Housed in a yellow Victorian on College Ave., Havurat Shalom is an egalitarian Jewish community that is not…More affiliated with the reform, reconstructionist, conservative or orthodox movements of Judaism. In their own description, "The Havurah tends to be hard to label."
Services are led by members and they describe them so: "The singing is spirited, the prayer is focused, and the Torah discussions are thought provoking. Services often include extra readings, discussion, meditation, and other creative additions. We read from the Torah on Shabbat mornings." Twice monthly, Shabbat services are followed by a vegetarian potluck dinner.
A strong emphasis is placed on social justice, with members working to address issues such as homelessness and disability rights. Services, talks, classes and social gatherings fill their busy calendar. Newcomers are welcome, and High Holiday services are free and open to the public.
Its origins date back to the 1920s when the building housed the Somerville Historical Society's art collections, but…More this location officially became the Somerville Museum in 1988 after generous donations allowed for renovations.
The Somerville Museum is the only community-based and member-supported institution of it's kind in Somerville. Not unlike the Somerville Open Studios (SOS) project, which the museum participates in every year, the space is designed to be a reflection of this community's diversity. Exhibits range from work by local visual artists to historical presentations in a community context and coolaborative efforts with the Somerville Public Schools.
Additionally, the museum serves as a meeting place for cultural organizations and has hosted musical performances.
Somerville Museum encourages people to bring their creative/research ideas to the table for possible exhibit, even if they have no prior experience curating for museums. Please visit the Community Curatorial Program page of the museum's website for more information.
When Charles Tufts donated the land around Walnut Hill in 1852, he envisioned a "Light on the Hill." A century and a…More half later, his vision seems to have come to fruition, as those few windswept acres now hold one of the nation's premier universities. With 10 schools ranging from the undergraduate college to the prestigious Fletcher School of International Relations, Tufts has certainly flourished from its humble roots.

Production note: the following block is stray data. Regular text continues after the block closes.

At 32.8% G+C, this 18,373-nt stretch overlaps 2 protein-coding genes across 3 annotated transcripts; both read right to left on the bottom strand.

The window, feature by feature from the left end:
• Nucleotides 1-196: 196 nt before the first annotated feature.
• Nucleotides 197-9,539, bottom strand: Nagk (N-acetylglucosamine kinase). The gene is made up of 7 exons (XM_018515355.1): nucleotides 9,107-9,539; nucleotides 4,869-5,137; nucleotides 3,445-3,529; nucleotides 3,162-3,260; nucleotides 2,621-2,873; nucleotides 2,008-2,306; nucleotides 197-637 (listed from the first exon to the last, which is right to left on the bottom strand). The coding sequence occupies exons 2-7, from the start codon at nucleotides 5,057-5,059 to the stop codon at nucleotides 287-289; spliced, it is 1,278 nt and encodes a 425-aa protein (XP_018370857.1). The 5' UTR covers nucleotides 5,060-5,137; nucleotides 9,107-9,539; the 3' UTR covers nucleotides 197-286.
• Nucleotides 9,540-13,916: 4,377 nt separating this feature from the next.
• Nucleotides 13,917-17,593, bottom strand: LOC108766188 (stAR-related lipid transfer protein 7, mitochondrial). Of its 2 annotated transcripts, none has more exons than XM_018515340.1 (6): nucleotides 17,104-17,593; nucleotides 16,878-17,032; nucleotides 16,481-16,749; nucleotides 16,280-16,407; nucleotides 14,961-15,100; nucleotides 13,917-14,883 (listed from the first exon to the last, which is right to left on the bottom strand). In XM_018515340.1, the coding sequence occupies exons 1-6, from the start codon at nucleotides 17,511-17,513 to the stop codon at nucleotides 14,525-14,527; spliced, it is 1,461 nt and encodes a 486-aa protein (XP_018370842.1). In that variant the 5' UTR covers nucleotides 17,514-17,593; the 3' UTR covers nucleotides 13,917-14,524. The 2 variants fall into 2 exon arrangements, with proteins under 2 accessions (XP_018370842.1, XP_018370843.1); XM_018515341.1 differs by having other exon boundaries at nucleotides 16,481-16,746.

Though famous for its elite international-relations program, Tufts is more than esoteric foreign languages and future diplomats. Tufts holds several championship titles across its division, NESCAC. Its on-campus dining facility is ranked among the top three in the nation (usually losing out only to culinary schools), and its study-abroad program is consistently ranked No. 1 in the nation.
Community resources: The university also offers many perks for area residents. Their Tufts Neighbors web page includes a calendar of arts, culture, and sports events, as well as lectures, that are all open to the public. They've made room on their campus for a public community garden, a playground, and the Tufts Playing Field park. Students volunteer in the community, and each year school staff donate to the Tufts Neighborhood Service Fund, which supports programs in their host towns of Somerville, Medford, Grafton and Boston's Chinatown. Residents may use the school's library resources on site (but books may not be checked out). And watch for Community Day each fall. At this on-campus festival, residents are treated to live music and dance as well as school tours and good eats.
Fun fact: After a generous donation from P.T. Barnum early in the school's life, Jumbo the elephant (allegedly Dumbo's friend) became Tufts' mascot, and his visage can be found all over the hilly campus.